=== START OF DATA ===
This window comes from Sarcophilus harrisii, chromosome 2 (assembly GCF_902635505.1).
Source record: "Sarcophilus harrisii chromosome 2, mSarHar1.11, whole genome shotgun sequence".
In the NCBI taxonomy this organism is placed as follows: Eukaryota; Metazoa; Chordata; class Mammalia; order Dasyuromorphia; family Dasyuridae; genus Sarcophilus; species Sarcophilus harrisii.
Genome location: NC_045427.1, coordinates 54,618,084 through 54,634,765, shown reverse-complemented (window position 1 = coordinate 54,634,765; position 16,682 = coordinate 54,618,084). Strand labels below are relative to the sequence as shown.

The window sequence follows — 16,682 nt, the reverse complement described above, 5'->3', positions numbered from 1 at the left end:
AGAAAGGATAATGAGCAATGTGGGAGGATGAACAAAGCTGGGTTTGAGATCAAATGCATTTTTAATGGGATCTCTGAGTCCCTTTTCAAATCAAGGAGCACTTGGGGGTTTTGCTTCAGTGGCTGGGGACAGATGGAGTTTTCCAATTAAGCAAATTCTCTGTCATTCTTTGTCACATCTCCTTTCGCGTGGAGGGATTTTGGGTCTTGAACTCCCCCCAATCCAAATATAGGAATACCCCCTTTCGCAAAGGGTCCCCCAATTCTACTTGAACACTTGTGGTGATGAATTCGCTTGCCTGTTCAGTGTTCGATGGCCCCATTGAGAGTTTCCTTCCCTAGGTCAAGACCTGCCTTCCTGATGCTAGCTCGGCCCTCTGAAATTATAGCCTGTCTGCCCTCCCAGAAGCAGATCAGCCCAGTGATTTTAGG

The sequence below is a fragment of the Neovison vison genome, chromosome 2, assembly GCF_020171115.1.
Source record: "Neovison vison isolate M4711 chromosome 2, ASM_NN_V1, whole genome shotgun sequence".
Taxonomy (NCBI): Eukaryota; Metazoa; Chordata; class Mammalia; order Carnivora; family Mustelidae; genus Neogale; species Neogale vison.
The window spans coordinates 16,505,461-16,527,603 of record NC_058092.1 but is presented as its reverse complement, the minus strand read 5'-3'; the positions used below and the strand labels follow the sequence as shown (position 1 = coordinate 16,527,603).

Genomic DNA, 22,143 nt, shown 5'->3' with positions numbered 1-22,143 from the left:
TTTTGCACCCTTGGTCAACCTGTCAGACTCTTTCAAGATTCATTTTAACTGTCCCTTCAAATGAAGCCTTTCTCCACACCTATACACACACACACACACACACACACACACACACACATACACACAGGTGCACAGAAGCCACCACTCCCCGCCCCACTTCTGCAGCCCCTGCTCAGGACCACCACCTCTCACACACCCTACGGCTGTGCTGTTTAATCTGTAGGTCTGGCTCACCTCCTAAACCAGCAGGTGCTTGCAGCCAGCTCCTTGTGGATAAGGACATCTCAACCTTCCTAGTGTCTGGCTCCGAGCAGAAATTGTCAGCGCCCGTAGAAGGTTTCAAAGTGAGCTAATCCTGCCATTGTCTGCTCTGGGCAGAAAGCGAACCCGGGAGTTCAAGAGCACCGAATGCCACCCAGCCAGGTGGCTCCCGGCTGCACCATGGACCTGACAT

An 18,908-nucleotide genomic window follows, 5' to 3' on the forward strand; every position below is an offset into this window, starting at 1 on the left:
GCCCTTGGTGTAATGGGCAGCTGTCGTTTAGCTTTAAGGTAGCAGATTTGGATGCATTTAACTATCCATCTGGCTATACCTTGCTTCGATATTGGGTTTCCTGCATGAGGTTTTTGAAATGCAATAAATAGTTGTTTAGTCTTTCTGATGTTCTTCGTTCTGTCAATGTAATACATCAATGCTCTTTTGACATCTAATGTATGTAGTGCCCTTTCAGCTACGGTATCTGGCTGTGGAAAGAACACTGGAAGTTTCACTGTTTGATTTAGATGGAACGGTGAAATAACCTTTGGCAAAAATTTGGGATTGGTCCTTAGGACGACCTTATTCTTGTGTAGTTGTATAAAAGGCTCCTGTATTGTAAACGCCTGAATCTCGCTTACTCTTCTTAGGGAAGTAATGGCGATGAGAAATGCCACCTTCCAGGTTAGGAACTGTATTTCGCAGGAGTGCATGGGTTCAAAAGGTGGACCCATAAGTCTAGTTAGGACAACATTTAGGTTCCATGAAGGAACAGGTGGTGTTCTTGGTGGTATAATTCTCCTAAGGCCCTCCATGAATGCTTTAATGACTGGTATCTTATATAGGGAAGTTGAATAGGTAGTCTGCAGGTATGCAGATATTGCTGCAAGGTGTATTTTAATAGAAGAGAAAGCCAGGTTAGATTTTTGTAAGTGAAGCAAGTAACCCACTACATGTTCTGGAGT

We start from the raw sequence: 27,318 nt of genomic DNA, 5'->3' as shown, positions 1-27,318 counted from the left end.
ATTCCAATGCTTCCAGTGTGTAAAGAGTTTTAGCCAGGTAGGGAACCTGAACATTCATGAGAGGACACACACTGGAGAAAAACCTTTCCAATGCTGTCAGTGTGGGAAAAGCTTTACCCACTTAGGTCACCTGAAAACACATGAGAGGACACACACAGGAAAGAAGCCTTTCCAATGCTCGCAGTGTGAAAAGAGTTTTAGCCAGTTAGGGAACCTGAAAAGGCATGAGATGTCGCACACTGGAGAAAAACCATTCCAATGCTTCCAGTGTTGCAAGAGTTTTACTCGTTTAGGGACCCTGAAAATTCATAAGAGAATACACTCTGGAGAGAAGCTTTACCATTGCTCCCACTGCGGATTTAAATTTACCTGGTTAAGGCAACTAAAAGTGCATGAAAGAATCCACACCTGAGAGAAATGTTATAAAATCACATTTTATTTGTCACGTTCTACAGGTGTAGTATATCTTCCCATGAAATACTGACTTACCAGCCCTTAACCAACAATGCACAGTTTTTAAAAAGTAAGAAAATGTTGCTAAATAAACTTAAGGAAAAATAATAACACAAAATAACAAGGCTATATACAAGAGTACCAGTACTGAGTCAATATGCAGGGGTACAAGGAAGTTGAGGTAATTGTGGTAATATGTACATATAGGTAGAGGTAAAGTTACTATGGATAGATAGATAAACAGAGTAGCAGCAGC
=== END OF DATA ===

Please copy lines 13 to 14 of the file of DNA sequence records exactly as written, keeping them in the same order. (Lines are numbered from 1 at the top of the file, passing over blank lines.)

An 18,908-nucleotide genomic window follows, 5' to 3' on the forward strand; every position below is an offset into this window, starting at 1 on the left:
GCCCTTGGTGTAATGGGCAGCTGTCGTTTAGCTTTAAGGTAGCAGATTTGGATGCATTTAACTATCCATCTGGCTATACCTTGCTTCGATATTGGGTTTCCTGCATGAGGTTTTTGAAATGCAATAAATAGTTGTTTAGTCTTTCTGATGTTCTTCGTTCTGTCAATGTAATACATCAATGCTCTTTTGACATCTAATGTATGTAGTGCCCTTTCAGCTACGGTATCTGGCTGTGGAAAGAACACTGGAAGTTTCACTGTTTGATTTAGATGGAACGGTGAAATAACCTTTGGCAAAAATTTGGGATTGGTCCTTAGGACGACCTTATTCTTGTGTAGTTGTATAAAAGGCTCCTGTATTGTAAACGCCTGAATCTCGCTTACTCTTCTTAGGGAAGTAATGGCGATGAGAAATGCCACCTTCCAGGTTAGGAACTGTATTTCGCAGGAGTGCATGGGTTCAAAAGGTGGACCCATAAGTCTAGTTAGGACAACATTTAGGTTCCATGAAGGAACAGGTGGTGTTCTTGGTGGTATAATTCTCCTAAGGCCCTCCATGAATGCTTTAATGACTGGTATCTTATATAGGGAAGTTGAATAGGTAGTCTGCAGGTATGCAGATATTGCTGCAAGGTGTATTTTAATAGAAGAGAAAGCCAGGTTAGATTTTTGTAAGTGAAGCAAGTAACCCACTACATGTTCTGGAGT